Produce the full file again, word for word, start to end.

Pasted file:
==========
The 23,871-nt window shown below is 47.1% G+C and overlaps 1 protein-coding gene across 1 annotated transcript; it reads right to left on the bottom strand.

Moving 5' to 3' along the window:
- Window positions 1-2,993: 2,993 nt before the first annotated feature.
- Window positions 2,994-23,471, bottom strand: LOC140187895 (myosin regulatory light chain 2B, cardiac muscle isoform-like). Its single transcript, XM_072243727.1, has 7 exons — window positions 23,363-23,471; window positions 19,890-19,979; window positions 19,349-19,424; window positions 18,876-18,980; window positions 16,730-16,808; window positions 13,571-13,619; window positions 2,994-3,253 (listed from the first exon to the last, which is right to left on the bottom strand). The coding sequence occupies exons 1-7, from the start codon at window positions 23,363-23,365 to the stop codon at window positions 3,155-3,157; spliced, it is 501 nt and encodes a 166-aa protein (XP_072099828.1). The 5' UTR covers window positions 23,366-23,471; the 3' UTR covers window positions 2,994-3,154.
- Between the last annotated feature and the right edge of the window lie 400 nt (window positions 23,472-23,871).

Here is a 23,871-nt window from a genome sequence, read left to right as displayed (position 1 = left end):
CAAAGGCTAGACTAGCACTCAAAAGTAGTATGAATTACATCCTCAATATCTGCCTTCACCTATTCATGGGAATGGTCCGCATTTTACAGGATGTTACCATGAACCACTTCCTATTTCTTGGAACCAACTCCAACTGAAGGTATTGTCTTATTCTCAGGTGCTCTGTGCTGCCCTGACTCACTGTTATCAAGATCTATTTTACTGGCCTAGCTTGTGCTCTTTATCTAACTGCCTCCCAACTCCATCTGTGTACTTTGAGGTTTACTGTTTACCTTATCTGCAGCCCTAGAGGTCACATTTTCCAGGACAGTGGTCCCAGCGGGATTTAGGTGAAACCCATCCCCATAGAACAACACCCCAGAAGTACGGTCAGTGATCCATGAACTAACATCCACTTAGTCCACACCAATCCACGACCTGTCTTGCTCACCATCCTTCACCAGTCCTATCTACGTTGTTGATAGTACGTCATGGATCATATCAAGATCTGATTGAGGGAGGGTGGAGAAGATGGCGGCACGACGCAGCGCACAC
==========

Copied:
The 23,871-nt window shown below is 47.1% G+C and overlaps 1 protein-coding gene across 1 annotated transcript; it reads right to left on the bottom strand.

Moving 5' to 3' along the window:
- Window positions 1-2,993: 2,993 nt before the first annotated feature.
- Window positions 2,994-23,471, bottom strand: LOC140187895 (myosin regulatory light chain 2B, cardiac muscle isoform-like). Its single transcript, XM_072243727.1, has 7 exons — window positions 23,363-23,471; window positions 19,890-19,979; window positions 19,349-19,424; window positions 18,876-18,980; window positions 16,730-16,808; window positions 13,571-13,619; window positions 2,994-3,253 (listed from the first exon to the last, which is right to left on the bottom strand). The coding sequence occupies exons 1-7, from the start codon at window positions 23,363-23,365 to the stop codon at window positions 3,155-3,157; spliced, it is 501 nt and encodes a 166-aa protein (XP_072099828.1). The 5' UTR covers window positions 23,366-23,471; the 3' UTR covers window positions 2,994-3,154.
- Between the last annotated feature and the right edge of the window lie 400 nt (window positions 23,472-23,871).

Here is a 23,871-nt window from a genome sequence, read left to right as displayed (position 1 = left end):
CAAAGGCTAGACTAGCACTCAAAAGTAGTATGAATTACATCCTCAATATCTGCCTTCACCTATTCATGGGAATGGTCCGCATTTTACAGGATGTTACCATGAACCACTTCCTATTTCTTGGAACCAACTCCAACTGAAGGTATTGTCTTATTCTCAGGTGCTCTGTGCTGCCCTGACTCACTGTTATCAAGATCTATTTTACTGGCCTAGCTTGTGCTCTTTATCTAACTGCCTCCCAACTCCATCTGTGTACTTTGAGGTTTACTGTTTACCTTATCTGCAGCCCTAGAGGTCACATTTTCCAGGACAGTGGTCCCAGCGGGATTTAGGTGAAACCCATCCCCATAGAACAACACCCCAGAAGTACGGTCAGTGATCCATGAACTAACATCCACTTAGTCCACACCAATCCACGACCTGTCTTGCTCACCATCCTTCACCAGTCCTATCTACGTTGTTGATAGTACGTCATGGATCATATCAAGATCTGATTGAGGGAGGGTGGAGAAGATGGCGGCACGACGCAGCGCACAC